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    Dubinin's theory and its contribution to adsorption science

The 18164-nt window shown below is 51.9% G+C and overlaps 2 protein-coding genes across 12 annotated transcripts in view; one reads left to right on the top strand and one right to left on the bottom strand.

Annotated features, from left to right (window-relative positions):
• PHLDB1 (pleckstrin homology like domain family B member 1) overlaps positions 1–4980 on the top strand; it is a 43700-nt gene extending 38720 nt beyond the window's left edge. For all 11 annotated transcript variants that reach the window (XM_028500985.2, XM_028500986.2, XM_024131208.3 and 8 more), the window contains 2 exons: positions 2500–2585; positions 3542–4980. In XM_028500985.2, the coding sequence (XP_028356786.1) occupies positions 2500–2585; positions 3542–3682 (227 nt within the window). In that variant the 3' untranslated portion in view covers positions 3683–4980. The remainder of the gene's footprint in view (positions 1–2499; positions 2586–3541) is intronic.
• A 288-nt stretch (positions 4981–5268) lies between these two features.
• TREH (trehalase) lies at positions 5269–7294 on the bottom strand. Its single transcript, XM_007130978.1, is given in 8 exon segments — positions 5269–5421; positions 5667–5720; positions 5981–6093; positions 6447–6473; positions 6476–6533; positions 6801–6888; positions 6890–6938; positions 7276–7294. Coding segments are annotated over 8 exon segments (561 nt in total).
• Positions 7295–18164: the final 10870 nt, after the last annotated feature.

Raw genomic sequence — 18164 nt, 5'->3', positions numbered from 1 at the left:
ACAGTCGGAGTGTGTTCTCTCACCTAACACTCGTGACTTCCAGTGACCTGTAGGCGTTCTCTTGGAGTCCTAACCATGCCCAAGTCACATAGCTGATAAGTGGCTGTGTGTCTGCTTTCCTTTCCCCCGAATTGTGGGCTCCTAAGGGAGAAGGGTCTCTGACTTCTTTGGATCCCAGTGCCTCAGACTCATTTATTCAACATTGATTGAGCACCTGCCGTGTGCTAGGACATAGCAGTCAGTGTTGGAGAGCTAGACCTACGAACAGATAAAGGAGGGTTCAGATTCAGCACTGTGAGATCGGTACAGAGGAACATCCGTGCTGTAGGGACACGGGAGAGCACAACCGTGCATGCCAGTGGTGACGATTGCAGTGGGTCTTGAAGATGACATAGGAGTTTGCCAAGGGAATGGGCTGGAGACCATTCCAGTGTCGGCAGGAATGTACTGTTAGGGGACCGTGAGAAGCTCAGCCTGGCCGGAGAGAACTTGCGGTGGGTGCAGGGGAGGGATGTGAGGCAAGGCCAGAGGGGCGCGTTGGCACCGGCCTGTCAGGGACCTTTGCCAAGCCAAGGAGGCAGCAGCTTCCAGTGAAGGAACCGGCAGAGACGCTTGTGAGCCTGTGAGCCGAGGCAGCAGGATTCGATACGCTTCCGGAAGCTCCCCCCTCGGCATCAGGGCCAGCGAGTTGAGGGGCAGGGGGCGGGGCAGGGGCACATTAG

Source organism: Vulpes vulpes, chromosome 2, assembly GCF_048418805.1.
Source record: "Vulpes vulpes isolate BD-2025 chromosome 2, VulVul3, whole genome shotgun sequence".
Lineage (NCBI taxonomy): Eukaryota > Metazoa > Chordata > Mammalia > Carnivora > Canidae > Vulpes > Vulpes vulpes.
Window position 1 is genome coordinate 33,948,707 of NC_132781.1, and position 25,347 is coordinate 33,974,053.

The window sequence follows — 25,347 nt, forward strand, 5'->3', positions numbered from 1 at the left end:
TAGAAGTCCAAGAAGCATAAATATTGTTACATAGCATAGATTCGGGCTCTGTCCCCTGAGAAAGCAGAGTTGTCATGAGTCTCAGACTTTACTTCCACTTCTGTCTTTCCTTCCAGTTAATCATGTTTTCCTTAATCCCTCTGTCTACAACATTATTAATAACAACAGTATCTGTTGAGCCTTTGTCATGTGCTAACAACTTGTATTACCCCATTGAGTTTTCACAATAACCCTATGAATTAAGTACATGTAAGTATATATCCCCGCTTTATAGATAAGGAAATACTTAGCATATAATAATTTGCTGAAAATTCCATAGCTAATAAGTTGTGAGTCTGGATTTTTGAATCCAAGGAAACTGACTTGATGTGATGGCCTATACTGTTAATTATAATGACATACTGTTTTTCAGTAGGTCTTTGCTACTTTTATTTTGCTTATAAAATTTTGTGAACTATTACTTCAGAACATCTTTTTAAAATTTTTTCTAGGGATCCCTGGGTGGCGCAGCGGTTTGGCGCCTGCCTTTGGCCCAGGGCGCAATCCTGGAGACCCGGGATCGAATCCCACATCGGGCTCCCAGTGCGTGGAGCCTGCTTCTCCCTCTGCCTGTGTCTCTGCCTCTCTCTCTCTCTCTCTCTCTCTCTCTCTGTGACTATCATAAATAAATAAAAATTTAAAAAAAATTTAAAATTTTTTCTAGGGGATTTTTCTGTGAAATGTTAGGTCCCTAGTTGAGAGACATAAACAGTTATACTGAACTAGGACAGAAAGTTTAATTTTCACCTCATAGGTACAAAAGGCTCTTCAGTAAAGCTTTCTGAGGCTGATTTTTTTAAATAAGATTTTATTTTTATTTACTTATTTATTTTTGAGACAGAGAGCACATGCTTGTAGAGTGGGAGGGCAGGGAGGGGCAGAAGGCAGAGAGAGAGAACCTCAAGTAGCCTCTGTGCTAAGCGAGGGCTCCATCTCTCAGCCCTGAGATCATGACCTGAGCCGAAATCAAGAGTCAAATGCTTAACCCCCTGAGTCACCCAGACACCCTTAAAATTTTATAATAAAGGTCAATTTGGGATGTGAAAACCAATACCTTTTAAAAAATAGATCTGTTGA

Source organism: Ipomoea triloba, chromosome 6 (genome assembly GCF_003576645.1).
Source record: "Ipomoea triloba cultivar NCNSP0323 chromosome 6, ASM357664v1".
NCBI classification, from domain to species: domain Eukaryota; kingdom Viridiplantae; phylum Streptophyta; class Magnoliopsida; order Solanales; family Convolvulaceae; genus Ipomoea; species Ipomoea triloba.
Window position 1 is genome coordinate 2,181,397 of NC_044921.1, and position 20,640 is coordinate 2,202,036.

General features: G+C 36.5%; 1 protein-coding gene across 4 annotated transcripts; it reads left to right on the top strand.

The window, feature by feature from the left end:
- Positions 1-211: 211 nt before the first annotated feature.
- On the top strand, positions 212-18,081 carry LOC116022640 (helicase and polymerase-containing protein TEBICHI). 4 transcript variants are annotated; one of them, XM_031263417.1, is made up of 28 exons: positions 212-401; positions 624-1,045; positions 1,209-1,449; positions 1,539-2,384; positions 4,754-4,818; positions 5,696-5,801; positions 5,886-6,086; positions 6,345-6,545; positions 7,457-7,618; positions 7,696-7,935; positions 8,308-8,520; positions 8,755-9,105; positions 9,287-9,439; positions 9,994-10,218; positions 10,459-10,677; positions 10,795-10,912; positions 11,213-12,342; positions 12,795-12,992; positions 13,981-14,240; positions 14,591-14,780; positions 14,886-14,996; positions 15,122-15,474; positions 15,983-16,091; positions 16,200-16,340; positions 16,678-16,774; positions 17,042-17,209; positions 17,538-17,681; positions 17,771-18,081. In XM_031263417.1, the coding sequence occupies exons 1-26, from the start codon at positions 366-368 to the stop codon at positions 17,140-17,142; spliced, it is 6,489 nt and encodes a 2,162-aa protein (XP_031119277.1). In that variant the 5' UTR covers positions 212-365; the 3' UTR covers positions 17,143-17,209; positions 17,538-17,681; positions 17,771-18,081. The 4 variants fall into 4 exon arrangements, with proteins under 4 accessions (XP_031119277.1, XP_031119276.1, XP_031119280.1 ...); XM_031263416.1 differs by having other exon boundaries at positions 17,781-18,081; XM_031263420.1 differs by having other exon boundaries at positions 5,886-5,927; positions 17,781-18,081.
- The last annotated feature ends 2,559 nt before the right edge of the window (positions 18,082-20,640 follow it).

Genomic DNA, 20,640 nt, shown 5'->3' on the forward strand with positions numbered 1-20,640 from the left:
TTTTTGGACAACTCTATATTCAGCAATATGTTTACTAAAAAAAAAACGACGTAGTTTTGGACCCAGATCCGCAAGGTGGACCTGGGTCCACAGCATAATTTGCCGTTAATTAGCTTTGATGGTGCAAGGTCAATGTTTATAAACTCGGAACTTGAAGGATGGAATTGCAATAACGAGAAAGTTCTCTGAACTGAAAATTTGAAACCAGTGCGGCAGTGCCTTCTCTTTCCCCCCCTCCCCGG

Dubinin's theory for the volume filling of micropores (TVFM), originally developed for the adsorption of single vapours by microporous solids such as activated carbons and Zeolites, has gradually been extended to other areas. They include immersion calorimetry, the adsorption of water vapour and of mixtures, as well as adsorption front aqueous solutions. Recent studies in the field of adsorption from aqueous solutions, by activated carbons, suggest that the principle of temperature invariance is fulfilled and in the case of phenolic compounds a modified DRK equation can be used to predict the adsorption equilibrium over a certain range of temperatures. Computer modelling of CO2 adsorption by carbons at 273 K leads to micropore distributions, which are in good agreement with those derived from other techniques. It also appears that the model isotherm, in single slit-shaped micropores can be fitted to the Hill-de Boer isotherm, in agreement with mathematical studies of the origin of the Dubinin-Astakhov equation.